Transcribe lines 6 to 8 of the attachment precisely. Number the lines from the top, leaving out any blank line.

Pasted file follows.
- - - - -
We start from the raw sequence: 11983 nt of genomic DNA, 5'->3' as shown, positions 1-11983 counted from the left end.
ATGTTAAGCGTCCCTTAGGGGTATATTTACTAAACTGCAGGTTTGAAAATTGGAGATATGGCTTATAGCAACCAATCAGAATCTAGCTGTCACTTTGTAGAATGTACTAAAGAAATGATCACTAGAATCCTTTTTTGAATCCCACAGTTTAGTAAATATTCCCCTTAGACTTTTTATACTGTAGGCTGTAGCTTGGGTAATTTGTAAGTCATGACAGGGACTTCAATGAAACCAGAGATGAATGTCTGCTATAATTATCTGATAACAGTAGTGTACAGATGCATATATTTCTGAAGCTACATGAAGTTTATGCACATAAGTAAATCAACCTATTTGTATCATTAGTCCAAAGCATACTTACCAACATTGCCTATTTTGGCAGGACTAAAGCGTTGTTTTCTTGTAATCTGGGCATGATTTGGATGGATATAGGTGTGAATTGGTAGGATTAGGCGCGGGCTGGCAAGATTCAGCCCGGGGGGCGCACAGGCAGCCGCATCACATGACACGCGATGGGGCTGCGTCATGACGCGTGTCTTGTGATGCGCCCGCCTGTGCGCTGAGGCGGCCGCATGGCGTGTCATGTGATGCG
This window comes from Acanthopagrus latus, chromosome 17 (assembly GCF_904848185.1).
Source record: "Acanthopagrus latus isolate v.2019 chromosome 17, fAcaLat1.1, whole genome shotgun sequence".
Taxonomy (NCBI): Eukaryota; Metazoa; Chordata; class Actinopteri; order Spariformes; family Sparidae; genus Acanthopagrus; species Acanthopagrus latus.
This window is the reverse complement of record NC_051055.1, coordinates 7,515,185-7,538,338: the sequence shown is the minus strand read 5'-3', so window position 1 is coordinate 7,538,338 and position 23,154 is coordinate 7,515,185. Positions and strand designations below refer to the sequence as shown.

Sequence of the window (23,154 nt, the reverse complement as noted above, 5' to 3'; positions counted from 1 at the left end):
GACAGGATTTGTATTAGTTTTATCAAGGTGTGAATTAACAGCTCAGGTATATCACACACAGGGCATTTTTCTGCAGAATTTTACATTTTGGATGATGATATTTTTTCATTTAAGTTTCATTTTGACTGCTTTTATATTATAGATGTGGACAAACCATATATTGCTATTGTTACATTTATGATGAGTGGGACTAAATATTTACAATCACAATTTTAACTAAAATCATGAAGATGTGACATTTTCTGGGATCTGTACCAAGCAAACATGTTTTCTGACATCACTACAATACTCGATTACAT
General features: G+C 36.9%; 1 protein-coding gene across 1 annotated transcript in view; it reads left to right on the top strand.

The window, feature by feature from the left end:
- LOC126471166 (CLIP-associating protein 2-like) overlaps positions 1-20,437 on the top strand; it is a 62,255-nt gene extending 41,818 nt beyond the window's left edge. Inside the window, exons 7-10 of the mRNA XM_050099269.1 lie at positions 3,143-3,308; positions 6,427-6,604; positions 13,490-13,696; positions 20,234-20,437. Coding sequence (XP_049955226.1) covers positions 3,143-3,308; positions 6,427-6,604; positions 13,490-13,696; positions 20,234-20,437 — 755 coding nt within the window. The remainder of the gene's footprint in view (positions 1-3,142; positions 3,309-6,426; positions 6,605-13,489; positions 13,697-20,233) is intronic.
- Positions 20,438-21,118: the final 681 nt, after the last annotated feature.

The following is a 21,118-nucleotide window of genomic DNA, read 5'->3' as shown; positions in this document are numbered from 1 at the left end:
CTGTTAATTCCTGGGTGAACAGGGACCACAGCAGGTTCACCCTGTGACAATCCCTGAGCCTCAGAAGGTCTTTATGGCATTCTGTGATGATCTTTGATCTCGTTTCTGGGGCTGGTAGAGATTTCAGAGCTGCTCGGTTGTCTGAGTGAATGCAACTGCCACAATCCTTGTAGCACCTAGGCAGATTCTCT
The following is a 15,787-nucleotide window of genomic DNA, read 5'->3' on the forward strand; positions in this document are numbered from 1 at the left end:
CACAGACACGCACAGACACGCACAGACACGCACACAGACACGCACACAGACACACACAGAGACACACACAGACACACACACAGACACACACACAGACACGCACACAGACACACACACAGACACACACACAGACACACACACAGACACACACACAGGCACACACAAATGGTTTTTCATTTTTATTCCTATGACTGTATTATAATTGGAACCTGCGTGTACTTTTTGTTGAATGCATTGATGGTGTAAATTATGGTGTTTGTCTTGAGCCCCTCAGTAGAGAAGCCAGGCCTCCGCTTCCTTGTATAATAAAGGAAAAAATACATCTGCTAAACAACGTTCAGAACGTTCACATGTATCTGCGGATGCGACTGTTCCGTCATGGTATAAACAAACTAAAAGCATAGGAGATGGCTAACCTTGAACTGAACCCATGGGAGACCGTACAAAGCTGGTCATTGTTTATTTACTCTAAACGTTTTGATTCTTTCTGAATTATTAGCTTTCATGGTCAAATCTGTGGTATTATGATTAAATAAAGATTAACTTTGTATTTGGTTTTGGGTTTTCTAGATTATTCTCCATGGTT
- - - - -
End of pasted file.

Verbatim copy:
This window is the reverse complement of record NC_051055.1, coordinates 7,515,185-7,538,338: the sequence shown is the minus strand read 5'-3', so window position 1 is coordinate 7,538,338 and position 23,154 is coordinate 7,515,185. Positions and strand designations below refer to the sequence as shown.

Sequence of the window (23,154 nt, the reverse complement as noted above, 5' to 3'; positions counted from 1 at the left end):
GACAGGATTTGTATTAGTTTTATCAAGGTGTGAATTAACAGCTCAGGTATATCACACACAGGGCATTTTTCTGCAGAATTTTACATTTTGGATGATGATATTTTTTCATTTAAGTTTCATTTTGACTGCTTTTATATTATAGATGTGGACAAACCATATATTGCTATTGTTACATTTATGATGAGTGGGACTAAATATTTACAATCACAATTTTAACTAAAATCATGAAGATGTGACATTTTCTGGGATCTGTACCAAGCAAACATGTTTTCTGACATCACTACAATACTCGATTACAT